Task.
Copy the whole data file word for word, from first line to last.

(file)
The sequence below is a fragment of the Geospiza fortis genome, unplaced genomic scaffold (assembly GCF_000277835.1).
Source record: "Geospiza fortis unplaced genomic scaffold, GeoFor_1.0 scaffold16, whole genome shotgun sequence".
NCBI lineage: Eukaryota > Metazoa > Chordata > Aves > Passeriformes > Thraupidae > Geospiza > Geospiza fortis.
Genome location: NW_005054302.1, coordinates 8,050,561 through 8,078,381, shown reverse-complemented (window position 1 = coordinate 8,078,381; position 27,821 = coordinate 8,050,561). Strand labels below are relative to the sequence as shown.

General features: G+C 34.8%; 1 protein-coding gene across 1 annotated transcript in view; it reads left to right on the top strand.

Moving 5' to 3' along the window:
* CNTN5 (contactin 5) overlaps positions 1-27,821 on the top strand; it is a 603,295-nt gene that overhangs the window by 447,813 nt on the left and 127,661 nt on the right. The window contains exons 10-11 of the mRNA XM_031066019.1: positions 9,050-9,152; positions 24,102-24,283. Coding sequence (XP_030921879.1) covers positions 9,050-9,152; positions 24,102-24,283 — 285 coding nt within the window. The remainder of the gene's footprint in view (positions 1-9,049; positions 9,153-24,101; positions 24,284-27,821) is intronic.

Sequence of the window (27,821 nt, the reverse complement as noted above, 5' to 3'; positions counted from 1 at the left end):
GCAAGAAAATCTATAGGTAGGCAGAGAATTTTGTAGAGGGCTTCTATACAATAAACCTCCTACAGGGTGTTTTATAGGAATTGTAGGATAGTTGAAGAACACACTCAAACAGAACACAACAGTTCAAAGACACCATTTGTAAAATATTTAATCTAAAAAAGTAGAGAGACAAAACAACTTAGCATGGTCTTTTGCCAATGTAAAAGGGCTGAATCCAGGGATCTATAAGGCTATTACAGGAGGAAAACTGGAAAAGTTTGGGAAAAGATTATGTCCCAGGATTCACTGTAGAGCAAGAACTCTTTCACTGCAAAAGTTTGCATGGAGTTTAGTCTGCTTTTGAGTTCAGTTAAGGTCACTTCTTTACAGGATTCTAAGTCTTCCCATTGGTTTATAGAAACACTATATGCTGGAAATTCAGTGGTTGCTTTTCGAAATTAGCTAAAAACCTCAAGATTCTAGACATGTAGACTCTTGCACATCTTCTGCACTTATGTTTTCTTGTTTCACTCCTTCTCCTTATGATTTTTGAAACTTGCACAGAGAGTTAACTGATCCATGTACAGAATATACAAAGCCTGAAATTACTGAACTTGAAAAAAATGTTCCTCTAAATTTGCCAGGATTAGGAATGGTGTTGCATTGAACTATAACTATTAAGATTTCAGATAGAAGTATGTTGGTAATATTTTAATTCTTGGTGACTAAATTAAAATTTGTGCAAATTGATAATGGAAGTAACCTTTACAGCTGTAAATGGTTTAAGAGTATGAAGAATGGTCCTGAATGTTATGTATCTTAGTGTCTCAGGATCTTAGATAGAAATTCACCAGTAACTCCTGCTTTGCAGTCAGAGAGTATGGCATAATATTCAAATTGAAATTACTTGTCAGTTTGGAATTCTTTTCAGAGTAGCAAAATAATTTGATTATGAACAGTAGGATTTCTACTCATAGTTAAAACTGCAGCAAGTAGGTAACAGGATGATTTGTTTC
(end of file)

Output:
The sequence below is a fragment of the Geospiza fortis genome, unplaced genomic scaffold (assembly GCF_000277835.1).
Source record: "Geospiza fortis unplaced genomic scaffold, GeoFor_1.0 scaffold16, whole genome shotgun sequence".
NCBI lineage: Eukaryota > Metazoa > Chordata > Aves > Passeriformes > Thraupidae > Geospiza > Geospiza fortis.
Genome location: NW_005054302.1, coordinates 8,050,561 through 8,078,381, shown reverse-complemented (window position 1 = coordinate 8,078,381; position 27,821 = coordinate 8,050,561). Strand labels below are relative to the sequence as shown.

General features: G+C 34.8%; 1 protein-coding gene across 1 annotated transcript in view; it reads left to right on the top strand.

Moving 5' to 3' along the window:
* CNTN5 (contactin 5) overlaps positions 1-27,821 on the top strand; it is a 603,295-nt gene that overhangs the window by 447,813 nt on the left and 127,661 nt on the right. The window contains exons 10-11 of the mRNA XM_031066019.1: positions 9,050-9,152; positions 24,102-24,283. Coding sequence (XP_030921879.1) covers positions 9,050-9,152; positions 24,102-24,283 — 285 coding nt within the window. The remainder of the gene's footprint in view (positions 1-9,049; positions 9,153-24,101; positions 24,284-27,821) is intronic.

Sequence of the window (27,821 nt, the reverse complement as noted above, 5' to 3'; positions counted from 1 at the left end):
GCAAGAAAATCTATAGGTAGGCAGAGAATTTTGTAGAGGGCTTCTATACAATAAACCTCCTACAGGGTGTTTTATAGGAATTGTAGGATAGTTGAAGAACACACTCAAACAGAACACAACAGTTCAAAGACACCATTTGTAAAATATTTAATCTAAAAAAGTAGAGAGACAAAACAACTTAGCATGGTCTTTTGCCAATGTAAAAGGGCTGAATCCAGGGATCTATAAGGCTATTACAGGAGGAAAACTGGAAAAGTTTGGGAAAAGATTATGTCCCAGGATTCACTGTAGAGCAAGAACTCTTTCACTGCAAAAGTTTGCATGGAGTTTAGTCTGCTTTTGAGTTCAGTTAAGGTCACTTCTTTACAGGATTCTAAGTCTTCCCATTGGTTTATAGAAACACTATATGCTGGAAATTCAGTGGTTGCTTTTCGAAATTAGCTAAAAACCTCAAGATTCTAGACATGTAGACTCTTGCACATCTTCTGCACTTATGTTTTCTTGTTTCACTCCTTCTCCTTATGATTTTTGAAACTTGCACAGAGAGTTAACTGATCCATGTACAGAATATACAAAGCCTGAAATTACTGAACTTGAAAAAAATGTTCCTCTAAATTTGCCAGGATTAGGAATGGTGTTGCATTGAACTATAACTATTAAGATTTCAGATAGAAGTATGTTGGTAATATTTTAATTCTTGGTGACTAAATTAAAATTTGTGCAAATTGATAATGGAAGTAACCTTTACAGCTGTAAATGGTTTAAGAGTATGAAGAATGGTCCTGAATGTTATGTATCTTAGTGTCTCAGGATCTTAGATAGAAATTCACCAGTAACTCCTGCTTTGCAGTCAGAGAGTATGGCATAATATTCAAATTGAAATTACTTGTCAGTTTGGAATTCTTTTCAGAGTAGCAAAATAATTTGATTATGAACAGTAGGATTTCTACTCATAGTTAAAACTGCAGCAAGTAGGTAACAGGATGATTTGTTTC